Happy Speedweeks, folks! It’s been a wild one so far and they haven’t even dropped the green on the Gatorade Duels. Manifolds, wheel-well vents, suspensions and revitalization have been the stories of the week; with so much going on, allow me to indulge myself for a bit before we get to your questions.
First off, how cool is it to see Robert Yates Racing show some muscle? Yeah, the Yates cars usually qualify well at the plate tracks, starting on the front row at Daytona and Talladega a total of eight times since 2004; considering where the company was just two short months ago, however, the performance is hands down the feel good story thus far in Daytona. Of course, Dale Jarrett‘s win at Talladega in 2005 was the only time Yates cashed in on one of those eight front-row starts, so it’s important to temper the enthusiasm until we see how well those candy-covered Fusions run in the midst of the pack. Judging by David Gilliland‘s second-place run in the Shootout, though, they’re off to a promising start in that department, as well.
While I’m on the topic: Is it just me or does Ricky Rudd seem like he just returned from a year-long vacation? Of course it does, because he has, and it appears to have done wonders for the Iron Man. He and Gilliland look like two brothers, arm and arm smiling and gushing over how great it is to be teammates. I guess that’s what sweeping the front row will do for chemistry.
And now a word from our sponsor: “Hi, this is Michael Waltrip. Get your intake manifold performance enhancer now, anywhere NAPA Auto Parts are sold!”
Aaah yes, Mr. Waltrip. Fined 100Gs and docked 100 driver and owner points, for the “foreign substance” found in Mikey’s fuel line points to desperation on the part of the NAPA team.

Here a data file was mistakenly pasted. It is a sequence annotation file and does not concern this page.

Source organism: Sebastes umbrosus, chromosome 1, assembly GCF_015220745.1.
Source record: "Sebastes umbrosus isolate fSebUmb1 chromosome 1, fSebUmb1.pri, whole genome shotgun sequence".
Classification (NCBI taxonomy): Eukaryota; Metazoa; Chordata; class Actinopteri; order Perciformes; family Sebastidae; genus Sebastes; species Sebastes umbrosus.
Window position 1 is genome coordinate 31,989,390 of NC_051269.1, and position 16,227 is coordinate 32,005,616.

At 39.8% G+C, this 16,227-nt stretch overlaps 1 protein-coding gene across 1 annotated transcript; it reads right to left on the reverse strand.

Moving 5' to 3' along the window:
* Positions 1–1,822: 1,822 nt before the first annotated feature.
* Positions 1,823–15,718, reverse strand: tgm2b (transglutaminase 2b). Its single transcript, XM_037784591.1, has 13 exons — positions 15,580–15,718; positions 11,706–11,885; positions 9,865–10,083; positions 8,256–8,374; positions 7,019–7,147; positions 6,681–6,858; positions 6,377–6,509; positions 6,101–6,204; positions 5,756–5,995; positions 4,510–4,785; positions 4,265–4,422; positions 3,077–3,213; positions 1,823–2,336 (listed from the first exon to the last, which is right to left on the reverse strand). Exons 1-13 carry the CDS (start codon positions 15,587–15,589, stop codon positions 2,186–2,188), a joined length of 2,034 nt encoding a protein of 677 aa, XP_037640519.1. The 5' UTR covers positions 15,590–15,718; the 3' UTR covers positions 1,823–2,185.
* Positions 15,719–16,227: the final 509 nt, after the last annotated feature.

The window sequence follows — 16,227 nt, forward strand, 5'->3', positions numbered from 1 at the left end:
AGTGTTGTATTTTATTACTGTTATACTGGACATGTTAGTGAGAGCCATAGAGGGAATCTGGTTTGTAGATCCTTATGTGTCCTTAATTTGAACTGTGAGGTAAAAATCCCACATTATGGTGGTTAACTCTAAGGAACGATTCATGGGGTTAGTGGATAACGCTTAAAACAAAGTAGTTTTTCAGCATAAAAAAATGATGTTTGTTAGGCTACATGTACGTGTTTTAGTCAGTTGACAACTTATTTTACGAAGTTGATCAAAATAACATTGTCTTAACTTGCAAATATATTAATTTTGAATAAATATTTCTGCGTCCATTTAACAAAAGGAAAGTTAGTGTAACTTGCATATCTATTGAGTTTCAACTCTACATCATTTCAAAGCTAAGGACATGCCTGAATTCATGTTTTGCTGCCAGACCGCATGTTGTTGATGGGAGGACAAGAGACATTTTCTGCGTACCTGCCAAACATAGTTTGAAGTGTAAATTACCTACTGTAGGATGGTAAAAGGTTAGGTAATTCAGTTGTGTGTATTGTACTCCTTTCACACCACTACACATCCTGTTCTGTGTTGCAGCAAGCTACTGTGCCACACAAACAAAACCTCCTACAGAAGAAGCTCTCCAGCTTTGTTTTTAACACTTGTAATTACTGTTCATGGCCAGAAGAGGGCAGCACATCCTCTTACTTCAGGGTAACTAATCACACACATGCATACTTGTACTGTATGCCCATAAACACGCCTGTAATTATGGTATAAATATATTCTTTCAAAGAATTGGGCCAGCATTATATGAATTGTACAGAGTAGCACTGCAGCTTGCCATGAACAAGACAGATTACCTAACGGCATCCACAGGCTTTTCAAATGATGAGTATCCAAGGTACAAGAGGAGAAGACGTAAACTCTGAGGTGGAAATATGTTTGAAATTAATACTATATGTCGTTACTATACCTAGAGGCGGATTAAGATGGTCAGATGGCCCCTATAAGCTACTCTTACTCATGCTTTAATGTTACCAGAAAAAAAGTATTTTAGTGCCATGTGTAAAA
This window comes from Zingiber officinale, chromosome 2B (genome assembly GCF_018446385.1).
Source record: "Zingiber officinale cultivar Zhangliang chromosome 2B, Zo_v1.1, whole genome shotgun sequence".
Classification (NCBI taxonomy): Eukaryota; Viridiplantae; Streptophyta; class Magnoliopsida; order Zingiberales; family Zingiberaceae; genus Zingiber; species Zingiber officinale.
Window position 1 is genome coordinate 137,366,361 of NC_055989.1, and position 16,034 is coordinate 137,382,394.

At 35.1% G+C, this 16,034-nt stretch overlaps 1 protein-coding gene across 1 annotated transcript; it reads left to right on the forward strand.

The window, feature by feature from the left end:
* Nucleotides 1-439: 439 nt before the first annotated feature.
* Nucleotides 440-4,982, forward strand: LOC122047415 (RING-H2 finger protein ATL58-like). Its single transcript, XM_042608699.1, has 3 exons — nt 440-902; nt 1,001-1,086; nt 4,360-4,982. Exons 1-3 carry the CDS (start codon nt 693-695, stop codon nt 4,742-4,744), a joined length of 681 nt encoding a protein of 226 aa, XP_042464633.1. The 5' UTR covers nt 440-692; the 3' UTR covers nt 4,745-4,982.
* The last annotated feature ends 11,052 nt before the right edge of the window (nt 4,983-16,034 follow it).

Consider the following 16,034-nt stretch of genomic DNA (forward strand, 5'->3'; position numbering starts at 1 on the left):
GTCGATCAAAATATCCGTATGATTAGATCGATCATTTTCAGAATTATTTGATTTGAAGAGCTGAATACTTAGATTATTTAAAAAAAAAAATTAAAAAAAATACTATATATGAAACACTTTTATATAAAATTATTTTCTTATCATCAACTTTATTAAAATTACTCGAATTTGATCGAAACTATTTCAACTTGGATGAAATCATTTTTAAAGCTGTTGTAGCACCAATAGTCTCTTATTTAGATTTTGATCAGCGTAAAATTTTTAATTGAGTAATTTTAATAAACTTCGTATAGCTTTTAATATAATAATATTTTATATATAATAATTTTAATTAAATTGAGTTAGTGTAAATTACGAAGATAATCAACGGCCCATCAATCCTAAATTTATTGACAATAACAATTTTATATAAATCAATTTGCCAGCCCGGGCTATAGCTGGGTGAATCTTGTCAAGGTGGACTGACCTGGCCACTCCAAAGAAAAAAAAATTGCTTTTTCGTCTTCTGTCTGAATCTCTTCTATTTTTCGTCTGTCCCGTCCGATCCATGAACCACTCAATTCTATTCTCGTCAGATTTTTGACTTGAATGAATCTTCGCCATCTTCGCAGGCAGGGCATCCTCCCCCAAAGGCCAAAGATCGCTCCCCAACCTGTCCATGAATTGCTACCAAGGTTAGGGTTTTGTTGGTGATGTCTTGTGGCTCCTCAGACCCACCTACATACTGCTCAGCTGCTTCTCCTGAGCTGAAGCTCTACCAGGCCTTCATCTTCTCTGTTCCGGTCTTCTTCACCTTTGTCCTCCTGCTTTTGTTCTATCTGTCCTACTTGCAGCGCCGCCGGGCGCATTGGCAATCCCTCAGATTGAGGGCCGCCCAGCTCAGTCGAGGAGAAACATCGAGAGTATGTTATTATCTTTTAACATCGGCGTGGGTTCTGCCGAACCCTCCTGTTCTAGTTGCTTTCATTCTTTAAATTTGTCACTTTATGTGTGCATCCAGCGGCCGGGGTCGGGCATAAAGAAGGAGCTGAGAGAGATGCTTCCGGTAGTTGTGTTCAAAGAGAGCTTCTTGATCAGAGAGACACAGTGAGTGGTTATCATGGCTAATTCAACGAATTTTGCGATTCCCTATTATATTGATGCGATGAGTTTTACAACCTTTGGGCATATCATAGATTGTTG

While the aforementioned substance has not been named, the rumor is it could be jet fuel. That seems to make sense, as most fuel additives we buy for our street cars contain a small amount of the octane booster. I guess it’s better to shoot the moon and get a top 10 on pole day than to rely on beating the other nine unqualified drivers in the Duel? It appears so. Mikey is jumping into the No. 00 backup car, so David Reutimann better hope he doesn’t wad up his primary if both cars make the race.
As for the other suspensions this week, note to Ray Evernham: Your cars were already in the show! Why on earth do you allow your team directors (those are crew chiefs to us lifers) to cross that thin red line during qualifying?! Not only have you lost these men for the 500, but Kenny Francis is gone till Bristol, while Josh Browne and Rodney Childers are in the basement for two weeks.
That goes for you too, Robbie Reiser.
Although the penalties are appealable, you can’t help but think Evernham and Jack Roush will take it on the chin right away. If they appeal, the penalties (there’s no way these are getting overturned) would go into effect at California, meaning Francis and Reiser would miss the all-important Bristol event when the Car of Tomorrow is debuted.
Speaking of Evernham Motorsports, did anyone catch Erin Crocker‘s performance and subsequent comments following the ARCA race on Saturday? After starting on the pole in the best equipment money can buy, the Evernham project slid through the field late in the race only to be spun on a restart when it appeared she missed a shift. Asked to comment afterward, Ms. Crocker stated, “We got a little free, I lost my momentum and we never should have [restarted] back in the riff raff.”